Commentators have sometimes underappreciated or misunderstood the point of Hume’s theory of the passions. This paper offers an overview of the literature on Hume’s psychology of the passions, with the aim of showing that it is not simply another mechanistic analysis alongside the offerings of Malebranche, Hobbes, and Spinoza. Recent discussions reveal that Hume’s theory makes an influential contribution to the eighteenth-century debate on the importance of certain passions in human well-being, offers a conception of a social rather than a solitary self, and, among other things, has important implications for moral and motivational theory. This essay begins with the background to and the details of Hume’s theory, with reference to contemporary interpretive treatments of Hume’s taxonomy of the passions. It then considers specific questions to which Hume’s theory of the passions has given rise, and appraises the various perspectives offered in response. Last, it considers broad interpretations concerning the import of Hume’s theory of the passions on the whole: that the passions are crucial to morality; that the passions offer a solution to the problem of the self; that the passions are key to sociability and self-regulation; and that the passions play a fundamental role in religion and in the appreciation of tragedy. Throughout, this essay also notes topics on which more scholarly discussion would be especially beneficial.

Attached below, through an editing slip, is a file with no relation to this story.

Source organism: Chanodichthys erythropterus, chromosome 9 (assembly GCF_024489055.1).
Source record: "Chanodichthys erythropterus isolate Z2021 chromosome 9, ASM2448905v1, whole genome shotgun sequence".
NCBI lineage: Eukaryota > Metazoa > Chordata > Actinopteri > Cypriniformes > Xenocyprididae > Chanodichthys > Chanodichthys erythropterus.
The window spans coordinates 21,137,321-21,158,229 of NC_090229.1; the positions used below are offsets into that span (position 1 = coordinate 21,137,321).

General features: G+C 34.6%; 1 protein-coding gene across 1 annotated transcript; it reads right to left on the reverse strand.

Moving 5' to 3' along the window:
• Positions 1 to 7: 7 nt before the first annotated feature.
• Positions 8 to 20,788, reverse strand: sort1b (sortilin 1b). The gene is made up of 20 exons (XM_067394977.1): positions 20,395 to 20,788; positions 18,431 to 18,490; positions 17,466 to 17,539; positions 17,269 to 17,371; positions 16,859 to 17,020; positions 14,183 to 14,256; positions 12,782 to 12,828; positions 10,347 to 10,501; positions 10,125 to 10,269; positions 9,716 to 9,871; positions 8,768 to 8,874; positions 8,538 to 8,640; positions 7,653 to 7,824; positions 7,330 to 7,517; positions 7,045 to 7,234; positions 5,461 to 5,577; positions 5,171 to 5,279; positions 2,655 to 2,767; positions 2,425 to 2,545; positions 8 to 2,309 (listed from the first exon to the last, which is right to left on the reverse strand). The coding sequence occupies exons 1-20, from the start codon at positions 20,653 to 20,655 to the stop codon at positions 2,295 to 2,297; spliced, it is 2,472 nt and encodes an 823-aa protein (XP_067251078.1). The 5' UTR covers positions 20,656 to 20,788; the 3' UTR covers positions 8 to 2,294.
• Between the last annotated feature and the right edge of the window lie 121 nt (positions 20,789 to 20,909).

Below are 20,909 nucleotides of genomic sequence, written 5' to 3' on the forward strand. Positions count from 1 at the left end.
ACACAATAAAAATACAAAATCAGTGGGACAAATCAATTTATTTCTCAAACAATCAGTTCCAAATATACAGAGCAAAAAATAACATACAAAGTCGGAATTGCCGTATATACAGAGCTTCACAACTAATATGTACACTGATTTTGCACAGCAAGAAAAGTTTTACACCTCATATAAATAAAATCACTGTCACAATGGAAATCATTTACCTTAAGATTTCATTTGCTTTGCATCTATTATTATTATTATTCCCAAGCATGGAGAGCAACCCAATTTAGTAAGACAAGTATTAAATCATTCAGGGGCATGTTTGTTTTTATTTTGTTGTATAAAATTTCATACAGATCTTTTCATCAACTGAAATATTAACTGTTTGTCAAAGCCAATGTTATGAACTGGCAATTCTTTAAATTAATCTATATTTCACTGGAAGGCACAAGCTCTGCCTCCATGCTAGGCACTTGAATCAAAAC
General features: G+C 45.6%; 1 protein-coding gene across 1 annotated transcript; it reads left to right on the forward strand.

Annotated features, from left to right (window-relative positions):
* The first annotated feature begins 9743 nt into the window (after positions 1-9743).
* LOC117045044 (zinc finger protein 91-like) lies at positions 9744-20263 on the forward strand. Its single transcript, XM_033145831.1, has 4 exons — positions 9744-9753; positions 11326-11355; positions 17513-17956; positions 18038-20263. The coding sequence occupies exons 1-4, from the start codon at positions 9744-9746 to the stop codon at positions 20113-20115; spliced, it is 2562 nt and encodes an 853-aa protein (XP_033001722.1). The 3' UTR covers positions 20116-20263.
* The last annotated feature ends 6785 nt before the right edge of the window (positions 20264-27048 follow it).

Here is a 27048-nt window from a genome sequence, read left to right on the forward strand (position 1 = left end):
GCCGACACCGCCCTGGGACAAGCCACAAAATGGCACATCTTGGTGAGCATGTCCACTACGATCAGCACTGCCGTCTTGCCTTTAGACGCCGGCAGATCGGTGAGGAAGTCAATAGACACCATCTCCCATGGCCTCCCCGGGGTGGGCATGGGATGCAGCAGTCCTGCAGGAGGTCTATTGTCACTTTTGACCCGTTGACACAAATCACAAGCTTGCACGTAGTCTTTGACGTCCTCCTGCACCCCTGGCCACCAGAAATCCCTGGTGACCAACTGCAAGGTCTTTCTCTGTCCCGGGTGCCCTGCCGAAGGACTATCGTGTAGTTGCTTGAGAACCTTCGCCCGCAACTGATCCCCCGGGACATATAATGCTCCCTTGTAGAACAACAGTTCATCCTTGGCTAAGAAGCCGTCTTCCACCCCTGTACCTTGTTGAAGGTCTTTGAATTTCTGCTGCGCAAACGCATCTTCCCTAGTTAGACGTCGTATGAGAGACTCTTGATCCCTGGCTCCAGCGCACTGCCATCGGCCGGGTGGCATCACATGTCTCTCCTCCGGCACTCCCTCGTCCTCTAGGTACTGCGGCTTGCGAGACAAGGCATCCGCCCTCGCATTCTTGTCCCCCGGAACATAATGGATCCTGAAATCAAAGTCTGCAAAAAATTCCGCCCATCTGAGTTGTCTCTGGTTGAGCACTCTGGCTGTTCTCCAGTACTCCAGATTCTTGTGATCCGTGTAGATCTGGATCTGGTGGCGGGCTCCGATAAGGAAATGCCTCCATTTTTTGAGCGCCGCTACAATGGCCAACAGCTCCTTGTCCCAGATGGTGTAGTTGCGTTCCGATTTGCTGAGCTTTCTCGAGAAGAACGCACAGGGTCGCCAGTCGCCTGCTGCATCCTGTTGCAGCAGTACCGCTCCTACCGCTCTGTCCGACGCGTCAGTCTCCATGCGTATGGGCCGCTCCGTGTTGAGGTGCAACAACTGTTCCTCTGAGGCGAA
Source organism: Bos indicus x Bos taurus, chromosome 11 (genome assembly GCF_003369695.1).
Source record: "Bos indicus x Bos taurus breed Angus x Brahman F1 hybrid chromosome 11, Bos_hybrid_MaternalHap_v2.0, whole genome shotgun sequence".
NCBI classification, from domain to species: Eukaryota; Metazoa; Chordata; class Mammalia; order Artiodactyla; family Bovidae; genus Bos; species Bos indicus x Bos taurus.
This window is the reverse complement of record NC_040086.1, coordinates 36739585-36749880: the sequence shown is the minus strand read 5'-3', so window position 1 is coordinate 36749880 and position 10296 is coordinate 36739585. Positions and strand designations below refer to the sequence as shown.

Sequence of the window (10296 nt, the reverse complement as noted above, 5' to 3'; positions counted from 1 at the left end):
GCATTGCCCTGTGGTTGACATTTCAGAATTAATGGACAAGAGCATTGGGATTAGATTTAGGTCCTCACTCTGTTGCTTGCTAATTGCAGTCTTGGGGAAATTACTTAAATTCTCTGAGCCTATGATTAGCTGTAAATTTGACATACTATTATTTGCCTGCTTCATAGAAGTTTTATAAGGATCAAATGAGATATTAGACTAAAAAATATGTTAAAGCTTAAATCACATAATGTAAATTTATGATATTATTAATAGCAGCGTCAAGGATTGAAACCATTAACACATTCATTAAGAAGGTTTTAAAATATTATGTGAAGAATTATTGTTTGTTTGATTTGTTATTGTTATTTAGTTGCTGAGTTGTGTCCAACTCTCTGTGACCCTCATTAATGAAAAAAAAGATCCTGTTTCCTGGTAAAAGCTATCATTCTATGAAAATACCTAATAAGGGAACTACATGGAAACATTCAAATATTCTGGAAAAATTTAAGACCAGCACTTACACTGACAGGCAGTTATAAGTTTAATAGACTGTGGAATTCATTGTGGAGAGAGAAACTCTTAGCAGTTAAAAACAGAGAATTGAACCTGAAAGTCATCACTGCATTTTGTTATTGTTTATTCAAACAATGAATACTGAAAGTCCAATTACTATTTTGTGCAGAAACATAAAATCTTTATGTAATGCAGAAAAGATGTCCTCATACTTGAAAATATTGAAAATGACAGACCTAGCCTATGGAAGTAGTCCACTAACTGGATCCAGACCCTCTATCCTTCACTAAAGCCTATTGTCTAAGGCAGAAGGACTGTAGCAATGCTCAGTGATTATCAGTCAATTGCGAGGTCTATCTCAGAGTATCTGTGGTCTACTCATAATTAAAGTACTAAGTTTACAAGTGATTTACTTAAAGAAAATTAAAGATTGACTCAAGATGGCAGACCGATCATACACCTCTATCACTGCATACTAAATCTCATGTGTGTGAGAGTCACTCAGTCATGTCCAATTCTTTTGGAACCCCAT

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pp. 565-605
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